Shelterbelts and carbon storage potential: Could incentives help keep tress in the ground?

Incentives and resources are needed to keep trees in the ground.
Julienne Isaacs
October 03, 2017
By Julienne Isaacs
Research assistants collect samples and data on a shelterbelt near Melfort, Sask.
Research assistants collect samples and data on a shelterbelt near Melfort, Sask. Photo courtesy of Brittany Letts.
After the Prairie Farm Rehabilitation Centre kicked off its shelterbelt program in 1903, the Indian Head Research Station sent out more than one billion free trees to western Canadian producers.

The stream of free trees slowed to a trickle, then dried up completely in 2012 and 2013 when the Harper Government dismantled the program.

But the trees could be coming back – if their carbon sequestration potential is recognized under a carbon tax credit scheme, says Colin Laroque, a professor in the University of Saskatchewan’s department of soil science. Saskatchewan has so far resisted signing on to the federal government’s carbon tax credit program, but Laroque believes it’s inevitable.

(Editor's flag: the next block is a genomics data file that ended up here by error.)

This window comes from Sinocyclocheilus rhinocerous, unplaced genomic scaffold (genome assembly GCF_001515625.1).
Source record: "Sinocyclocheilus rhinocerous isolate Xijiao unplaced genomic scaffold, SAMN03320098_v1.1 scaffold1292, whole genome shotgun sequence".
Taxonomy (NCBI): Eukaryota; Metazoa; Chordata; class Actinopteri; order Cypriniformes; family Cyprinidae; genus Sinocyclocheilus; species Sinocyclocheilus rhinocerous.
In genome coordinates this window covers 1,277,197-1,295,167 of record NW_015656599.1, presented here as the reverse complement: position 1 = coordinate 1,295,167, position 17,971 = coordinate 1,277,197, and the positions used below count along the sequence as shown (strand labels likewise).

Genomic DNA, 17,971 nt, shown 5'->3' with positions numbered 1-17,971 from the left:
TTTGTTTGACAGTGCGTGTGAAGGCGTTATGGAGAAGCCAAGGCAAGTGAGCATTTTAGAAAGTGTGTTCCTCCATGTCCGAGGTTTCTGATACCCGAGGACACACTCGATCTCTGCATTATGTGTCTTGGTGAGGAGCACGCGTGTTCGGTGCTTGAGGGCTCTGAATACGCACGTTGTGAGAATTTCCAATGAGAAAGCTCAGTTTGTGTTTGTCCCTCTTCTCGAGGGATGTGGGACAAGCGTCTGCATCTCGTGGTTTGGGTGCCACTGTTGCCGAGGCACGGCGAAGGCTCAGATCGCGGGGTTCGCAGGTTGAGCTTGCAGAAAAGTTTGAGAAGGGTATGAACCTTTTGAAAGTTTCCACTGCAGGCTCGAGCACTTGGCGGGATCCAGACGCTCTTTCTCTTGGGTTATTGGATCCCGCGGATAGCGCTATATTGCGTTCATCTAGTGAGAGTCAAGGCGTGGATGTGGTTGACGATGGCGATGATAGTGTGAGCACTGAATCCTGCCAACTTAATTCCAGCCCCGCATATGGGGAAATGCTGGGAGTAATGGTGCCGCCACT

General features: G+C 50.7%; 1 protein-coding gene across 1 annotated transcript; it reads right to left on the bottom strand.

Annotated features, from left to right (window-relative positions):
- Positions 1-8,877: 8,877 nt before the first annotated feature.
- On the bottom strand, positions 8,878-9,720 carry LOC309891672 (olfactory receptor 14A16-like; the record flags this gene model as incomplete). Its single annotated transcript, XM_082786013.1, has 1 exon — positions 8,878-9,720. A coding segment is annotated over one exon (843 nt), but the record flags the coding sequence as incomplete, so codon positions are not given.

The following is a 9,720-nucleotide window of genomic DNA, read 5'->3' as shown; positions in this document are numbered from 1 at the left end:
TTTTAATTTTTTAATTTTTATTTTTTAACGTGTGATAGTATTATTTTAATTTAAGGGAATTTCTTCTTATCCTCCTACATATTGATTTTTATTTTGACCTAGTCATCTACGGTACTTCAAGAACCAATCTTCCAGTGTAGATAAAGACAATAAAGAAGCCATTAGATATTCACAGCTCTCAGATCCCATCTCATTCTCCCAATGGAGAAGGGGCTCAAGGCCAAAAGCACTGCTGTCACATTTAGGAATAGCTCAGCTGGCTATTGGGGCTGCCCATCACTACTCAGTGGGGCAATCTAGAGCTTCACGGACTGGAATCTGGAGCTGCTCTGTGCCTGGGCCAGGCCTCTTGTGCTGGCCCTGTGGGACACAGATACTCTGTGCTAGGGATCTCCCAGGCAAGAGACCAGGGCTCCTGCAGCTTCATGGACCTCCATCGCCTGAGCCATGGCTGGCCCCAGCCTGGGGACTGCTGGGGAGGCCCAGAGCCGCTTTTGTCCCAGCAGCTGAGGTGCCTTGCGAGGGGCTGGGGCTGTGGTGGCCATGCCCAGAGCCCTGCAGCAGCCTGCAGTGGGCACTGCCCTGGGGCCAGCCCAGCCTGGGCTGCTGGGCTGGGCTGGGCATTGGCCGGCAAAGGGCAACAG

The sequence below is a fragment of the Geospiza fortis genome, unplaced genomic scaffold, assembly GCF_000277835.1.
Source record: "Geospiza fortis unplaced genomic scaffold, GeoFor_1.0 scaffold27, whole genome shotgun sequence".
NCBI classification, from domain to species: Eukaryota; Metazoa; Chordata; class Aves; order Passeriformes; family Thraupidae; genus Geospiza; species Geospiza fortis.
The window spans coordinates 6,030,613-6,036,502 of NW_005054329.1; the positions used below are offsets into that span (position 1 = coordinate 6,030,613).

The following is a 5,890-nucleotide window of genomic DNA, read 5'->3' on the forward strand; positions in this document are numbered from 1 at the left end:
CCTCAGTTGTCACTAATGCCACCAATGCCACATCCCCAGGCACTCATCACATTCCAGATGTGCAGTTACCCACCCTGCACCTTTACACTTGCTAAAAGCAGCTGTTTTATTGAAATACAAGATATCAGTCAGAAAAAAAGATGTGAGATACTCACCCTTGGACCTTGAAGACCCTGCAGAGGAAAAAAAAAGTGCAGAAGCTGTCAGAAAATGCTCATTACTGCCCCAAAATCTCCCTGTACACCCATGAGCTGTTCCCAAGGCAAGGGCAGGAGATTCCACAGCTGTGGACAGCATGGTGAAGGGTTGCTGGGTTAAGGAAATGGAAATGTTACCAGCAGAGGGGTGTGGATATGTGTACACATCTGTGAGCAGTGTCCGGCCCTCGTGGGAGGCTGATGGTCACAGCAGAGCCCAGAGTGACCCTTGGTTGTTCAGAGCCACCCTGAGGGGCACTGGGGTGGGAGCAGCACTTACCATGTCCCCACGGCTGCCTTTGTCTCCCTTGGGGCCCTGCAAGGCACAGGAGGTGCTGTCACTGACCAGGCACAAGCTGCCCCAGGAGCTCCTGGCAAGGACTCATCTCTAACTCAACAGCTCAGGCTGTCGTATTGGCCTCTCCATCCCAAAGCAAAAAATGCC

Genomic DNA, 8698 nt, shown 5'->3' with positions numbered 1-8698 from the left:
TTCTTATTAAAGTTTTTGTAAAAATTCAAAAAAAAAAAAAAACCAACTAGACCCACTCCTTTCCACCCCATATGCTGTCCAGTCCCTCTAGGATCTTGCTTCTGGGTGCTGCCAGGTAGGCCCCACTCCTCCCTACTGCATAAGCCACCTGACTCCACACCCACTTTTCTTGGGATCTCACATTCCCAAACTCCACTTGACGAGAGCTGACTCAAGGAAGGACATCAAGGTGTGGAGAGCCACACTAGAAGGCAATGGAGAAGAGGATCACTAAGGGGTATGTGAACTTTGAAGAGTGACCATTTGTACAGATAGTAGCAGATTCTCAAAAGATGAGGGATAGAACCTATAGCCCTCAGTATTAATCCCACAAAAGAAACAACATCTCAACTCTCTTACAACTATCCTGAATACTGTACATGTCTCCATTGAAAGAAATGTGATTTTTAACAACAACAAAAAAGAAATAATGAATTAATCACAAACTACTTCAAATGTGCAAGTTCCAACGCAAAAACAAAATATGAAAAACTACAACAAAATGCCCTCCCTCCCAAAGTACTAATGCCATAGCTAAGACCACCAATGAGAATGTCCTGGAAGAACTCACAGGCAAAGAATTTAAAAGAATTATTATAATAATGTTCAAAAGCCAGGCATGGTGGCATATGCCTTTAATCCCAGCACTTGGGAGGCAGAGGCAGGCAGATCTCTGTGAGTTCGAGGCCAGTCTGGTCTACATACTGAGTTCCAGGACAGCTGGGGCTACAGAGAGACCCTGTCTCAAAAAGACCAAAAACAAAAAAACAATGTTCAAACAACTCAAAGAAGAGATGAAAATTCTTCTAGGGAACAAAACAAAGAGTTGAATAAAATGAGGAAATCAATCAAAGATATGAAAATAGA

And the carbon storage potential of shelterbelt trees is very real. Laroque and his team have just wrapped up a multi-year Agricultural Greenhouse Gas Program-funded project looking at the above and below-ground carbon storage potential of shelterbelts, broken down by tree species in Saskatchewan. The project has been renewed for a second phase that began this spring.

The first part of the project involved determining how many shelterbelt trees still exist in Saskatchewan, and getting a sense of producer perceptions of their value.

Using satellite imagery, the team discovered 51,000 kilometres of shelterbelts still stood in the province as of 2015.

“We started asking people how much they value shelterbelts,” Laroque says. “We had databases saying that in 1942, 100 spruce were sent to a specific location, and we’d use Google Earth and find the line of trees still there. We would then drive to the location to see how the trees were doing. For 65 or 70 years they’d been growing, and we could measure their carbon storage potential.”

Laroque says the first part of the project established the